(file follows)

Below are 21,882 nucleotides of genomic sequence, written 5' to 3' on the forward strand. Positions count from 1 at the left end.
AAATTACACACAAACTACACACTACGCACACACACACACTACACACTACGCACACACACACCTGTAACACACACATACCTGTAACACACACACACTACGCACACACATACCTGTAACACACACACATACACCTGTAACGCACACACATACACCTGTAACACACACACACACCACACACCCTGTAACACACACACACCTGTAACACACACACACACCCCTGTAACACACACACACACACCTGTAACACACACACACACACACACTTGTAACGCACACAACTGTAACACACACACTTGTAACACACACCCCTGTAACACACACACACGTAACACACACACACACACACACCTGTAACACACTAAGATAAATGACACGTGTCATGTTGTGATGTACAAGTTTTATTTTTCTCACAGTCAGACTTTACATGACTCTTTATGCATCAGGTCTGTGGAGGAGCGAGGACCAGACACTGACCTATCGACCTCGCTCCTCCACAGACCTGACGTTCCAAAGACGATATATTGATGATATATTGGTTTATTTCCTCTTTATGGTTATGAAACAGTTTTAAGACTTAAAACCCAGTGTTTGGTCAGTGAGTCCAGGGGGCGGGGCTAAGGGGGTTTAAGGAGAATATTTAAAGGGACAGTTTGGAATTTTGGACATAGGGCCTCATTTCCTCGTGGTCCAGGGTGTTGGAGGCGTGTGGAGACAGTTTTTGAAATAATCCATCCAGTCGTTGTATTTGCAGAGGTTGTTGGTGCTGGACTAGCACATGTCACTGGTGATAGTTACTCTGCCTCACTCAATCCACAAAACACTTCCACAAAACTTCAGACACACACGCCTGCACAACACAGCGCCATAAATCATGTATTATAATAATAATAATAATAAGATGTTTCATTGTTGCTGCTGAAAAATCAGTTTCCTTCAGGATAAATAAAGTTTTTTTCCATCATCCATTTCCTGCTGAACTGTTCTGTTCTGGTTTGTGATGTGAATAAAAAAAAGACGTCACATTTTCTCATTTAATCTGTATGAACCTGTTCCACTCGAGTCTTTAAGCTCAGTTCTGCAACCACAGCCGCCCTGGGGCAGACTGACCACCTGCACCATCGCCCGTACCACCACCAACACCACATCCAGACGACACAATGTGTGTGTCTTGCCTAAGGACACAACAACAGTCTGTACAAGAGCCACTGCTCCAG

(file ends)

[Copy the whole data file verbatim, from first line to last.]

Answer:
Below are 21,882 nucleotides of genomic sequence, written 5' to 3' on the forward strand. Positions count from 1 at the left end.
AAATTACACACAAACTACACACTACGCACACACACACACTACACACTACGCACACACACACCTGTAACACACACATACCTGTAACACACACACACTACGCACACACATACCTGTAACACACACACATACACCTGTAACGCACACACATACACCTGTAACACACACACACACCACACACCCTGTAACACACACACACCTGTAACACACACACACACCCCTGTAACACACACACACACACCTGTAACACACACACACACACACACTTGTAACGCACACAACTGTAACACACACACTTGTAACACACACCCCTGTAACACACACACACGTAACACACACACACACACACACCTGTAACACACTAAGATAAATGACACGTGTCATGTTGTGATGTACAAGTTTTATTTTTCTCACAGTCAGACTTTACATGACTCTTTATGCATCAGGTCTGTGGAGGAGCGAGGACCAGACACTGACCTATCGACCTCGCTCCTCCACAGACCTGACGTTCCAAAGACGATATATTGATGATATATTGGTTTATTTCCTCTTTATGGTTATGAAACAGTTTTAAGACTTAAAACCCAGTGTTTGGTCAGTGAGTCCAGGGGGCGGGGCTAAGGGGGTTTAAGGAGAATATTTAAAGGGACAGTTTGGAATTTTGGACATAGGGCCTCATTTCCTCGTGGTCCAGGGTGTTGGAGGCGTGTGGAGACAGTTTTTGAAATAATCCATCCAGTCGTTGTATTTGCAGAGGTTGTTGGTGCTGGACTAGCACATGTCACTGGTGATAGTTACTCTGCCTCACTCAATCCACAAAACACTTCCACAAAACTTCAGACACACACGCCTGCACAACACAGCGCCATAAATCATGTATTATAATAATAATAATAATAAGATGTTTCATTGTTGCTGCTGAAAAATCAGTTTCCTTCAGGATAAATAAAGTTTTTTTCCATCATCCATTTCCTGCTGAACTGTTCTGTTCTGGTTTGTGATGTGAATAAAAAAAAGACGTCACATTTTCTCATTTAATCTGTATGAACCTGTTCCACTCGAGTCTTTAAGCTCAGTTCTGCAACCACAGCCGCCCTGGGGCAGACTGACCACCTGCACCATCGCCCGTACCACCACCAACACCACATCCAGACGACACAATGTGTGTGTCTTGCCTAAGGACACAACAACAGTCTGTACAAGAGCCACTGCTCCAG